So I decided to watch my first ever NBA game, with my own face in full view on the left edge of the backboard during every possession at the north end of the floor. I had eyes on this game once as an adolescent, and now I have it as an adult — as someone who covers the NBA and this team for a living, no less. It felt like there might be some treasure left to unbury from the video archives at the start of Iverson’s NBA, so without further ado, here’s some of the takeaways from re-watching my first game two decades later.
There’s too many post-ups
Watching this game got to be sort of a joke after a while, particularly from perspective of how the offense works in contrast to today's game. The modern NBA has shifted in the past few years in the amount of 3-pointers taken, but having seen some old games before it also surprises you how few common actions are missing from a game like this just 20 years ago.
The pick-and-roll is absent, at least on scale, and although the point guard revolution from 2008-2012 has passed us by, the two-man game is a staple in 2019. That didn't appear to be the case in this 1999 matchup, with no more evidence being clearer than in this play early in the first quarter.
If this play was run in 2019, you might expect Damon Stoudamire to run across screens on the weak side, receive a pass in front of the Blazers bench, then move into a sideline pick-and-roll with Arvydas Sabonis. Instead, he wastes five seconds of shot clock trying to get an entry pass so Sabonis can hit his patented sweep hook.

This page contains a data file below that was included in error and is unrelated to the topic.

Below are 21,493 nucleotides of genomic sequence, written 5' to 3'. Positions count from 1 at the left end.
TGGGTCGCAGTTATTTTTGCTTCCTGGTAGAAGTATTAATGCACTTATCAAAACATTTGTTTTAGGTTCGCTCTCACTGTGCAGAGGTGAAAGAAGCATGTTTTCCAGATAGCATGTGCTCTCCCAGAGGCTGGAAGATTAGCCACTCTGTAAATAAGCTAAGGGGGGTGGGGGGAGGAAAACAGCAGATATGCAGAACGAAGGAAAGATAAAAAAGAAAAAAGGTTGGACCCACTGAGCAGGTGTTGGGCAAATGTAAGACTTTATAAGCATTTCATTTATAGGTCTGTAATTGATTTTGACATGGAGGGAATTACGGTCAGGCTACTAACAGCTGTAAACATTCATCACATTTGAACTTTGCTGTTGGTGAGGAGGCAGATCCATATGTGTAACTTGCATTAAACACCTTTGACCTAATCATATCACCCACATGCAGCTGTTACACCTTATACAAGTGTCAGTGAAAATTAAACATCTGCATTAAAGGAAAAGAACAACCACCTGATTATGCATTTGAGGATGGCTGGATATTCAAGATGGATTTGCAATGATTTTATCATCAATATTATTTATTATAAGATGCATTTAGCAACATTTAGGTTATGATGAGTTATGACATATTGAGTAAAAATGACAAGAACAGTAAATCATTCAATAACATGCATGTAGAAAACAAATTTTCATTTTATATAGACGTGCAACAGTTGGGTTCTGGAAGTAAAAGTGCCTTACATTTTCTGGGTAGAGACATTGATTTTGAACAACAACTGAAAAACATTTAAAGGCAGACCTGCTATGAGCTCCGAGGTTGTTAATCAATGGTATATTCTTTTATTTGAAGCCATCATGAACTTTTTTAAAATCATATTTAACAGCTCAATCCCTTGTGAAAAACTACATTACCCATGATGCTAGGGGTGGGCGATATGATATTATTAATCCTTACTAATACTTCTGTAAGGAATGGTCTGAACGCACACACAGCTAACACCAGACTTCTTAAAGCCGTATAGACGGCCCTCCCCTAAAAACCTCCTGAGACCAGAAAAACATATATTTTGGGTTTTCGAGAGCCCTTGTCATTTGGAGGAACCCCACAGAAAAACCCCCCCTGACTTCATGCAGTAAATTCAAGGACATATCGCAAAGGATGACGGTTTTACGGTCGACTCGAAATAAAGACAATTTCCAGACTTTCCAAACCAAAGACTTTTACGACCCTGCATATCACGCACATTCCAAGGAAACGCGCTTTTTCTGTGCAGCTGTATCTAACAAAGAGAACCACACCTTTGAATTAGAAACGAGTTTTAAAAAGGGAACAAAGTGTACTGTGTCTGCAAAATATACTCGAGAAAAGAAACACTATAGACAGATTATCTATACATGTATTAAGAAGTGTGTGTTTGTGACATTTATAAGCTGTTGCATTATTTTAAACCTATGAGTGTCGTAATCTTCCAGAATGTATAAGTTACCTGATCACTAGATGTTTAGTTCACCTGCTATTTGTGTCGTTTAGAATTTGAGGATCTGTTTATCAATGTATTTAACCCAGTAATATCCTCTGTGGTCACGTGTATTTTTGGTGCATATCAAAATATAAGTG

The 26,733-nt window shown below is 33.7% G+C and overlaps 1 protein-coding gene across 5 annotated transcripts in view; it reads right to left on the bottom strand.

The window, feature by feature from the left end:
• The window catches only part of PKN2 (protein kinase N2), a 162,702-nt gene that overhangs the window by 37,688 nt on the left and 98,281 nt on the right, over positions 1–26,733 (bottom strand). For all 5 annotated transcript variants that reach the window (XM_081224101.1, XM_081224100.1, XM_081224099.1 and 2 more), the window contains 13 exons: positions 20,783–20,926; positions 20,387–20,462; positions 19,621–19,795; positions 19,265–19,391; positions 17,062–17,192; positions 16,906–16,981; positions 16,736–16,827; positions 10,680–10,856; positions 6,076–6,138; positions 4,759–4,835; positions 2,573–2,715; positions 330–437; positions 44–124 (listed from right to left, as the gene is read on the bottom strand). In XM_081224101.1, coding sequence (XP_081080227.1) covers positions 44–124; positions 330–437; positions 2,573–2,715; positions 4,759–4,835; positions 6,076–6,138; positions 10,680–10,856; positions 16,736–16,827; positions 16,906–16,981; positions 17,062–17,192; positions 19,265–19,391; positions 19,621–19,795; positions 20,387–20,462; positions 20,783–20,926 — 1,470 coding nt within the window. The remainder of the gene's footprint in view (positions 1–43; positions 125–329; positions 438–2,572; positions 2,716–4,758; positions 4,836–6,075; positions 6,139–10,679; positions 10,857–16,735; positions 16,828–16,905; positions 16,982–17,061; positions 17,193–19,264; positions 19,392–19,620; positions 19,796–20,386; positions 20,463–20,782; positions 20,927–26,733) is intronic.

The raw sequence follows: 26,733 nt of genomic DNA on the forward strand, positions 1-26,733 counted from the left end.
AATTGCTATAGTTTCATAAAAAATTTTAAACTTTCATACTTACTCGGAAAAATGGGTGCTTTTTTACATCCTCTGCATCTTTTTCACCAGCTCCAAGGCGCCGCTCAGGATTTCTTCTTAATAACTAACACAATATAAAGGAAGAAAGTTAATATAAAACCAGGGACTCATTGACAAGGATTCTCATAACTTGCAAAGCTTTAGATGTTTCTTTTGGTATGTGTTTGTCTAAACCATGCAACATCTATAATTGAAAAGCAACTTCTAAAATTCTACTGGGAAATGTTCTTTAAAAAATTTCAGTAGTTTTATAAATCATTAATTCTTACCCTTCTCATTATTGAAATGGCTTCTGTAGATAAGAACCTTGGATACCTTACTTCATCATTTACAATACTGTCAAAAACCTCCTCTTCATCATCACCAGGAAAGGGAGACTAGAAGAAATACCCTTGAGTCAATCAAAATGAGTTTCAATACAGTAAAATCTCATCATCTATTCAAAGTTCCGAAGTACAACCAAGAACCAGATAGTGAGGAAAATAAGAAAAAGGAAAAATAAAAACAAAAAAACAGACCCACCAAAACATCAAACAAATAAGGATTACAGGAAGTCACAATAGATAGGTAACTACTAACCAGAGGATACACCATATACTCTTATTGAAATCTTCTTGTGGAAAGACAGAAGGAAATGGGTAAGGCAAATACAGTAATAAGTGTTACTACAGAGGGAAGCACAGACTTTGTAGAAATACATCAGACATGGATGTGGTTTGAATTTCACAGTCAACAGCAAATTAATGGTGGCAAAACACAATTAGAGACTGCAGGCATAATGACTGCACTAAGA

After watching this whole game, Portland tried to post up nearly every single player on their roster outside of Stoudamire. By contrast, Philadelphia's game plan was to give Iverson the ball and let him do his thing.
Are NBA players bad at basketball?
As this game opened, I remember thinking in 1999 that these two teams were not as good at basketball as I was hoping. Watching game film back, it appears they might have been feeling a bit lethargic on a mid-afternoon game on a Sunday. Here's what the first 2:30 of gameplay looked like from a play-by-play standpoint.
PHI — Missed 19-foot jumper
POR — Turnover, Iverson scores
POR — Sabonis scores on a sweep hook
PHI — Missed 17-foot jumper
POR — Rasheed Wallace point blank miss
PHI — Missed Iverson 3-pointer
POR — Missed point blank Stoudamire layup
PHI — Missed Matt Geiger hook shot